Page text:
In conclusion, Cain stated: “Overall, Axis is a good fit for our business. They are genuinely responsive and understand that a one-size-fits-all approach doesn’t work.”

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Leading charity RNIB turns to Guardian24 for lone worker protection via smart phone app

The Royal National Institute of Blind People (RNIB) has turned to Guardian24 to help the organisation make good on its Duty of Care towards the charity’s lone workers by equipping them with the latest in smart phone app technology. That software enables all solution end users to quickly and discreetly raise an alarm in the event of an emergency scenario, even when the phone’s keypad is locked.

The RNIB deploys a large number of staff who visit people in their homes and offer support to meet the needs of blind and partially-sighted individuals. However, the majority of these staff work alone. As there’s no immediate help at hand, lone working staff are immediately exposed to a greater risk of injury, assault or accidents.

The RNIB wanted a cost-effective solution to help improve individuals’ personal safety regimes, particularly as some of the staff are visually and/or hearing impaired themselves.

As one of the most well-known and respected charities in the UK, the RNIB fully understands the importance of lone worker protection, both from the perspective of personal well-being as well as that of the charity’s own reputation.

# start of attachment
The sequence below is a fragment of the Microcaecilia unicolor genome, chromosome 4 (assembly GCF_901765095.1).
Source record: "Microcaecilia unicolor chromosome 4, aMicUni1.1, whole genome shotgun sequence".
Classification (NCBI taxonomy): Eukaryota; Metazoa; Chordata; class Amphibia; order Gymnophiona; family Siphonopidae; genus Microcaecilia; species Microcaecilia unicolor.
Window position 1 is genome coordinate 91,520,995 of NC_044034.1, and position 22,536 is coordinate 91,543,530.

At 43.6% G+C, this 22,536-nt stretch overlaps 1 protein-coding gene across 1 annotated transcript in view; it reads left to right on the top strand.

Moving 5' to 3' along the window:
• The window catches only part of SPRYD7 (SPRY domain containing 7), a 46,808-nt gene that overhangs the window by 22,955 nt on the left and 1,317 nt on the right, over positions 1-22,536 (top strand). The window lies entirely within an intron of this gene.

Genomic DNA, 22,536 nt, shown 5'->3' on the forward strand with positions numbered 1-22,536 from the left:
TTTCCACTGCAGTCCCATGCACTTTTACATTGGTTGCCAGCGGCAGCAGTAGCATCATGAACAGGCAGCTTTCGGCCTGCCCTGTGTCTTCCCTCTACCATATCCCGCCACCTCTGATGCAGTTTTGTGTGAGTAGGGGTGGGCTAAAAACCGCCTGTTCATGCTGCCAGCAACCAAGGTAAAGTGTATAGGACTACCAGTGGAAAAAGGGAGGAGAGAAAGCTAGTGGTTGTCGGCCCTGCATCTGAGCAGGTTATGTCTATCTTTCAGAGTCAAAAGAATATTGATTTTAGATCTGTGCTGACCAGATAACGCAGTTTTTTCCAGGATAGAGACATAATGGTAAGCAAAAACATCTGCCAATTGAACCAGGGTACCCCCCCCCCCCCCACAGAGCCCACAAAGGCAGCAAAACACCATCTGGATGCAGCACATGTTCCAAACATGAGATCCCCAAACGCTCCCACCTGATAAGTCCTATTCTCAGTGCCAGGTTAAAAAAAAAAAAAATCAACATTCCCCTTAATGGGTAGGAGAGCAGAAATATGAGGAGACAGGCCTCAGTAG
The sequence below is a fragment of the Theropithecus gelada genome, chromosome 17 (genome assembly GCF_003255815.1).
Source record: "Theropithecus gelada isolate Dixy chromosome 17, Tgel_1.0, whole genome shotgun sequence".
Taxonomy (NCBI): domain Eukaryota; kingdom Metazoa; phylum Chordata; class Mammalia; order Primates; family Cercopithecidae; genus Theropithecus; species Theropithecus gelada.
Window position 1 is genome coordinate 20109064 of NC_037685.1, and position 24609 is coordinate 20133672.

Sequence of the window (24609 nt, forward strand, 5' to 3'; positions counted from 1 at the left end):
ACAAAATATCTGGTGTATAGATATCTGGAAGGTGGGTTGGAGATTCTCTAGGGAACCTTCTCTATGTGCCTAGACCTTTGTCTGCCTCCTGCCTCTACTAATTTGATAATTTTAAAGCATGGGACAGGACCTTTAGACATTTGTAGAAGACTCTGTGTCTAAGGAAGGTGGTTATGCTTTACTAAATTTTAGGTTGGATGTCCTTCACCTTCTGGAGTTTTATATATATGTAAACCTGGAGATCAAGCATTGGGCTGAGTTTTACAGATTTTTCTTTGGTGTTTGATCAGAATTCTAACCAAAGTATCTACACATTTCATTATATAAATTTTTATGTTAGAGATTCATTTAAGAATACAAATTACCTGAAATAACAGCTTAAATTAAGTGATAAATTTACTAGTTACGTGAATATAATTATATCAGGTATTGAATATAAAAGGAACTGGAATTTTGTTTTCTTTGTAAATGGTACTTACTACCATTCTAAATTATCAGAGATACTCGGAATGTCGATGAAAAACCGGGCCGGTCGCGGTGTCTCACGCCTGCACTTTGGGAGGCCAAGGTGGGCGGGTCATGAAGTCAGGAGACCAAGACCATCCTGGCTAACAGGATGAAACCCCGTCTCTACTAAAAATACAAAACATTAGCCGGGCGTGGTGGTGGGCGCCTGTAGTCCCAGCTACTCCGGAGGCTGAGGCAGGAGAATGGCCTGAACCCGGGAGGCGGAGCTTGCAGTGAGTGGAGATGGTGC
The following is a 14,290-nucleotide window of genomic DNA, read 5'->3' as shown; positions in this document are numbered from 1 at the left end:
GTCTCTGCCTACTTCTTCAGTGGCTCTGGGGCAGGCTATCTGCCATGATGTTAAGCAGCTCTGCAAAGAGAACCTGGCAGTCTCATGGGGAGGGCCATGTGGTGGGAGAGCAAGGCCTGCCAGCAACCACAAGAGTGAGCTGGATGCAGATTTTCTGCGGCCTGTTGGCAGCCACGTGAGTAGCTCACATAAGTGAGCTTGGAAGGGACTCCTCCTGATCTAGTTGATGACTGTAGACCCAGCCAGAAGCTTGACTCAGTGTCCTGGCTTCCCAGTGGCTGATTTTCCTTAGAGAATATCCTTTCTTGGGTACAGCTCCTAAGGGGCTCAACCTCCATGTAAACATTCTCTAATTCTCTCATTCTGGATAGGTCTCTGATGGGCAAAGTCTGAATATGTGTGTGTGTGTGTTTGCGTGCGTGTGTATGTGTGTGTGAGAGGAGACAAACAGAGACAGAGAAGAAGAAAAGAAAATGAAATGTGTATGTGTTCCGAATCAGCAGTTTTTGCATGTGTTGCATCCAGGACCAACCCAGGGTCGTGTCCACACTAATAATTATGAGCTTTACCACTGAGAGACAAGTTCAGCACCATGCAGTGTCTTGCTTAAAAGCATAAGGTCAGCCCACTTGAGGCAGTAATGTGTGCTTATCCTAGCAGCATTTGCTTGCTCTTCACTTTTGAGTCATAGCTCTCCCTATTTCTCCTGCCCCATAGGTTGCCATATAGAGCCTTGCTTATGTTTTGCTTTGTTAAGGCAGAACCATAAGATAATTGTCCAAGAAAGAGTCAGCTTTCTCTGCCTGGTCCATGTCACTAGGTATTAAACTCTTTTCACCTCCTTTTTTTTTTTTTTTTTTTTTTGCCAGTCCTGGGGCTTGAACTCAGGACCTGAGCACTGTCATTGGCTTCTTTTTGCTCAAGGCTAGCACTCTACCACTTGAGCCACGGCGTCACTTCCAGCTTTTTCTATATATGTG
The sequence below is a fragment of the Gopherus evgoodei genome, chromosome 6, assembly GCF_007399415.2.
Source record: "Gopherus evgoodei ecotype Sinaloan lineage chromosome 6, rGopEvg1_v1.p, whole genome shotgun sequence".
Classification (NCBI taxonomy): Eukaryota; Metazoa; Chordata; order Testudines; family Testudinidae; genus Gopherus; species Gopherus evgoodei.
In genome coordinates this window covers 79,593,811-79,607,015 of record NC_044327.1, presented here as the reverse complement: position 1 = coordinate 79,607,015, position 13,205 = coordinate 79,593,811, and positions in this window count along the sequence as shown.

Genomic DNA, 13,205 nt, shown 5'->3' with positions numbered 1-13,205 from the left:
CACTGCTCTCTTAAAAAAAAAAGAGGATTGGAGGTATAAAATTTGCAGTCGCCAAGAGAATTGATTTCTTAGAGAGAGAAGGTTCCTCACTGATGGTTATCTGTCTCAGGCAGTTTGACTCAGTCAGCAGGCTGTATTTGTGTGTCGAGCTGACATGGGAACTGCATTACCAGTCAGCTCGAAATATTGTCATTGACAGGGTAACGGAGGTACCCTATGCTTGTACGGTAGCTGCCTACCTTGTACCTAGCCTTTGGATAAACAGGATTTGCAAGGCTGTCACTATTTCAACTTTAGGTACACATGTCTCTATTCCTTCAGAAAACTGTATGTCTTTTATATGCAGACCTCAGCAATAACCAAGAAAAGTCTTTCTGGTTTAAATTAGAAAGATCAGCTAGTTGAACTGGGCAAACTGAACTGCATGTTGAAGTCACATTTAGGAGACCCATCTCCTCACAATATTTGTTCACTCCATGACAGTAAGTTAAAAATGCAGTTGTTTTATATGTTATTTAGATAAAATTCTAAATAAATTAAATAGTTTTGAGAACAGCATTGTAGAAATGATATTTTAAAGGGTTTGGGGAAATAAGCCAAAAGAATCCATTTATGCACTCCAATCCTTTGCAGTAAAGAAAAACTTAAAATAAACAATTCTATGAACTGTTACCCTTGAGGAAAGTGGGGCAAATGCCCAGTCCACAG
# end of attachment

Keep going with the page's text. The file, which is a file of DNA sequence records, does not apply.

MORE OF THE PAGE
Users of Guardian24’s smart phone application can leave details of their movements and whereabouts via their mobile phone. If a user fails to notify the system when they finish a task, Guardian24 will attempt to contact them. If they don’t answer and their safety cannot be verified, Guardian24 will then escalate the incident (thereby conforming to the RNIB’s personalised emergency procedures).

If a user feels at risk, they can also call for help via the ‘Panic Alarm’ function by pressing an assigned key on their mobile device. They’re able to do so even if the device should be locked or in standby mode. This will call Guardian24’s dedicated 24-hour Alarm Receiving Centre.

Using the GPS capability of the phone, the lone worker can also be easily located. All recordings are saved and may be used as evidence in court if required.

The application is easy to install on all major smart phone operating systems and is supplied with a wealth of options including GPS tracking and locating services.

No hardware is involved so the service is extremely cost-effective. There are often budget challenges, particularly for charities who aim to apportion the majority of income on their core objectives. With Guardian24’s smart phone application, there’s no upfront cost and only a minimal service subscription to pay.